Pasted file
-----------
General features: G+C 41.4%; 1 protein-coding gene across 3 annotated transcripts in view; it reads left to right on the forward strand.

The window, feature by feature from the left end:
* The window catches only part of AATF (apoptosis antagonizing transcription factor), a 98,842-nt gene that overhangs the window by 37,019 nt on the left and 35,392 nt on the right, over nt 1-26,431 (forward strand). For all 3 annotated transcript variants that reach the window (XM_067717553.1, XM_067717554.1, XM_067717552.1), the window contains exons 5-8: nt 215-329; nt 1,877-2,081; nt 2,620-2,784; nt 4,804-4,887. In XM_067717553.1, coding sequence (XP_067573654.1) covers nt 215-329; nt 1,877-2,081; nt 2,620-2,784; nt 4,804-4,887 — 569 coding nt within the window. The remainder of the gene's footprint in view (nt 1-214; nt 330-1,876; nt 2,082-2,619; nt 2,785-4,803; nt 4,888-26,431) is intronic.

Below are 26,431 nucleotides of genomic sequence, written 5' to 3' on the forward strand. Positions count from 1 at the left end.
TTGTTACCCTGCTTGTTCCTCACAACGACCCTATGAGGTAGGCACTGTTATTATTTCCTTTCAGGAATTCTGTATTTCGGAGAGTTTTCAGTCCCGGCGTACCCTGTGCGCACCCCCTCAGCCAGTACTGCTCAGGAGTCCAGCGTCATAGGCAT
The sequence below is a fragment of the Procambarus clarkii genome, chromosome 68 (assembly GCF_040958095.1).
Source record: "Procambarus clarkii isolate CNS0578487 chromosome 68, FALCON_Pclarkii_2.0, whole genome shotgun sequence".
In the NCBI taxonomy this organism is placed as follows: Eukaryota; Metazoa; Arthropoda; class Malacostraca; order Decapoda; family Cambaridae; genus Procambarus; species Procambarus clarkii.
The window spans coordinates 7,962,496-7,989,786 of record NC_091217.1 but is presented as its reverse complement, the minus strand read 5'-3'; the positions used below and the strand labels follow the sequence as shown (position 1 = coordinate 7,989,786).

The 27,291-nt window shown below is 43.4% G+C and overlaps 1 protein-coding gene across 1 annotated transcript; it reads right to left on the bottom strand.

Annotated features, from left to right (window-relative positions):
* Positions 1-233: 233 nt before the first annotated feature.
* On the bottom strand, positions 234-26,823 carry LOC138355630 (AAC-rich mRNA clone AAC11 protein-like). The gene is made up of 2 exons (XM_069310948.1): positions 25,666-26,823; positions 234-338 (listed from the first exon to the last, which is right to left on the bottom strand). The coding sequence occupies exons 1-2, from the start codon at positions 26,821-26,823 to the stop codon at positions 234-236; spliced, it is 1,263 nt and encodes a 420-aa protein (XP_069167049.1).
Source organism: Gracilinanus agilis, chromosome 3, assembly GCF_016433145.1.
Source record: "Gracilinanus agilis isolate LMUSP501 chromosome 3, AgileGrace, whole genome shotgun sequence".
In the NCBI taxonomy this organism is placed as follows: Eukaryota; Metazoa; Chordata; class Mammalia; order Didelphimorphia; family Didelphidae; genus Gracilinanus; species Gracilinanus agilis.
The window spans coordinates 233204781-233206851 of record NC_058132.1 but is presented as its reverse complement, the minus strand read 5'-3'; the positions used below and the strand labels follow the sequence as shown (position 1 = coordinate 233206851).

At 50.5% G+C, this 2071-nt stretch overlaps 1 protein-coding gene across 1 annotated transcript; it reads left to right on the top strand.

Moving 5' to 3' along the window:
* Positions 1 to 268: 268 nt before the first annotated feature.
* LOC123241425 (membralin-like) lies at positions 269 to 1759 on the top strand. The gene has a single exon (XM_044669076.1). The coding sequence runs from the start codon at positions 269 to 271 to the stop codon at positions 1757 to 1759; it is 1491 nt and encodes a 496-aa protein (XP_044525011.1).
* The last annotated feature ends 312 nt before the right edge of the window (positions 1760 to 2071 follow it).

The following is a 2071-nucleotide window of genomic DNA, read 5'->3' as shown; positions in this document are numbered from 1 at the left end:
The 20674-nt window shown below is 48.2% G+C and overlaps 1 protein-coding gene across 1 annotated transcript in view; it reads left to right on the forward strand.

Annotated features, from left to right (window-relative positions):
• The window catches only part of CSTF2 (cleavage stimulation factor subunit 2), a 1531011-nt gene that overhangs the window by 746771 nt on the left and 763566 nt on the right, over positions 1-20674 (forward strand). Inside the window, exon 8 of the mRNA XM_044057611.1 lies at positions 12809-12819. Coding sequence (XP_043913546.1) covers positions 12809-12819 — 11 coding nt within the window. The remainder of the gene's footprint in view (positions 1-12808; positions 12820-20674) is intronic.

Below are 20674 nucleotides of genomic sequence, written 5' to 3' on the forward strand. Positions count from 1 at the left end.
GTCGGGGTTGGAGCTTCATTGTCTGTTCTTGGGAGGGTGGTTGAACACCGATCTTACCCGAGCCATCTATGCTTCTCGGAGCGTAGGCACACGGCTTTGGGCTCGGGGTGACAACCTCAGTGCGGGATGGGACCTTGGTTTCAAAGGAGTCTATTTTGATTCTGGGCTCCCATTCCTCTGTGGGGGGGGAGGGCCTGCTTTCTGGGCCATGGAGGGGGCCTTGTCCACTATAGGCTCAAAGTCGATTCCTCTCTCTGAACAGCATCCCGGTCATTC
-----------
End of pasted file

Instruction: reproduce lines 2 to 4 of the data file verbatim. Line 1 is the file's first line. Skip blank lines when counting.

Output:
The window, feature by feature from the left end:
* The window catches only part of AATF (apoptosis antagonizing transcription factor), a 98,842-nt gene that overhangs the window by 37,019 nt on the left and 35,392 nt on the right, over nt 1-26,431 (forward strand). For all 3 annotated transcript variants that reach the window (XM_067717553.1, XM_067717554.1, XM_067717552.1), the window contains exons 5-8: nt 215-329; nt 1,877-2,081; nt 2,620-2,784; nt 4,804-4,887. In XM_067717553.1, coding sequence (XP_067573654.1) covers nt 215-329; nt 1,877-2,081; nt 2,620-2,784; nt 4,804-4,887 — 569 coding nt within the window. The remainder of the gene's footprint in view (nt 1-214; nt 330-1,876; nt 2,082-2,619; nt 2,785-4,803; nt 4,888-26,431) is intronic.

Below are 26,431 nucleotides of genomic sequence, written 5' to 3' on the forward strand. Positions count from 1 at the left end.